Copy that! Science

Making copies with a mimeograph

Editor Albert Saijo inspects a copy of Echoes, high school paper, being run off on the mimeograph machine by Toyoji Sugita (staff artist and technician).   | Photo Credit: Wikimedia Commons

What do you do when you miss out on a few classes because of your absence? You either take the notes from your best friend and write a copy for yourself, or just run it through a photocopier and get the notes in seconds. About 150 years ago, the former would have been your only option…

Filling a gap

Before printers and photocopiers became the dominant form of making copies of an original, the only form of copying was with carbon papers. While carbon copies could be made if the number required was small, it wasn’t convenient for a higher number. And even though a printing press could be employed to print thousands of copies, it was neither cheap nor practical for a lesser number. Thomas Alva Edison invented the mimeograph to fill in this space.

The process behind Edison’s mimeograph was simple: cut a stencil using a portable perforating stylus, use the holes created to push the ink onto the paper, and repeat the same. On August 8, 1876, Edison received a patent for his stencil duplicator, titled “Improvement in Autographic Printing”.

Edison’s patent covered an electric pen for cutting stencils and the flatbed duplicating press. The business model was also straightforward, as it involved selling the machines, stencils and the ink.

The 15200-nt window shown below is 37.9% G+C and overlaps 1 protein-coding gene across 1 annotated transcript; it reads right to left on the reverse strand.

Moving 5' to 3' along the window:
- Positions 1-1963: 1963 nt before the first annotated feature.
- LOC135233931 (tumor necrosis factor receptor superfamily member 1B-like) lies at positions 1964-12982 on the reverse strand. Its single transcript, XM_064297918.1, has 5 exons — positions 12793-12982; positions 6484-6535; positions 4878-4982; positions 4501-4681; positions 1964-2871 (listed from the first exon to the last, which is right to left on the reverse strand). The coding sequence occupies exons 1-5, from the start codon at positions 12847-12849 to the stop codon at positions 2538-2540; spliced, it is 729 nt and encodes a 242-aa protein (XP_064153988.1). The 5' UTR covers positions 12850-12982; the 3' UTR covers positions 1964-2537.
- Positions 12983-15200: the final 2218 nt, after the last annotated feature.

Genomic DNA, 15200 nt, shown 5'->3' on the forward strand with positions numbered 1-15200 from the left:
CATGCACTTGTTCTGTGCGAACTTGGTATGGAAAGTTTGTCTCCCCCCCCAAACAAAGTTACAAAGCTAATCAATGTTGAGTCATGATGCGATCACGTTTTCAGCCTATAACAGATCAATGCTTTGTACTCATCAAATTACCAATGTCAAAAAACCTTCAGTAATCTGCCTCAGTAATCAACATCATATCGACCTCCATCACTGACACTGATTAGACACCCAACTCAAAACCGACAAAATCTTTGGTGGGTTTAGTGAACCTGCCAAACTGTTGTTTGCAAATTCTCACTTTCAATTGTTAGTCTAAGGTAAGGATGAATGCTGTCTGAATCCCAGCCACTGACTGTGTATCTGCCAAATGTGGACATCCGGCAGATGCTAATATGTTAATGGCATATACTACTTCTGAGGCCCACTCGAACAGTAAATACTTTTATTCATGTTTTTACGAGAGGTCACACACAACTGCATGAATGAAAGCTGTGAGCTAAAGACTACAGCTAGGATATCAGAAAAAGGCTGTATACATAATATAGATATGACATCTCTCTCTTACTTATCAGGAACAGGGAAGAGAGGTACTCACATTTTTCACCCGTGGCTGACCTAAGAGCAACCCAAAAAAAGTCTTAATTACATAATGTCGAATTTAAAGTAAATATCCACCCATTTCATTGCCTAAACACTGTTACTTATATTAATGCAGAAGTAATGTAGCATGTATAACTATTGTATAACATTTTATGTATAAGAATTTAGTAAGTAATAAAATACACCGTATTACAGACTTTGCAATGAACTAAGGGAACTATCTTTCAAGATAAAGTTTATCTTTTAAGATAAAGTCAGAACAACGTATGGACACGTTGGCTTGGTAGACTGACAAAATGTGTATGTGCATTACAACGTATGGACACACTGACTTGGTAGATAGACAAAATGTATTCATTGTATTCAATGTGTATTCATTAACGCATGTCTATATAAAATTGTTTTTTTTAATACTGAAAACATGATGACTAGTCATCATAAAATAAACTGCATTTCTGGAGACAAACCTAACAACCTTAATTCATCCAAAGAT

The Edison Mimeograph

Albert Blake Dick, a Chicago inventor, experimented with wax paper and improved on the stencils. He merged his efforts with that of Edison’s and in 1887 released the model 0 flatbed duplicator for $12.

Dick’s stroke of genius involved obtaining the permission to use Edison’s name with the term ‘mimeograph’ that he had coined, calling the machine ‘The Edison Mimeograph’, making it instantly recognisable with the brand that Edison had already become.

Even though electric pens were followed by typewriter keyboards, both were used to cut out stencils well into the 20th century. The handheld devices were particularly useful for mathematical formulas and scientific diagrams that were beyond the gamut of the typewriters.

Improvements kept coming along, with the flatbed press being replaced with a rotating cylinder and the hand roller for ink giving way to ink reservoirs that could be automated. But once photocopiers became accessible and affordable, mimeographs no longer stood a chance. If, on the off chance, your grandparents still own one of these devices, be sure to make some noise about it.

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Printable version | Jul 30, 2021 2:12:28 AM |

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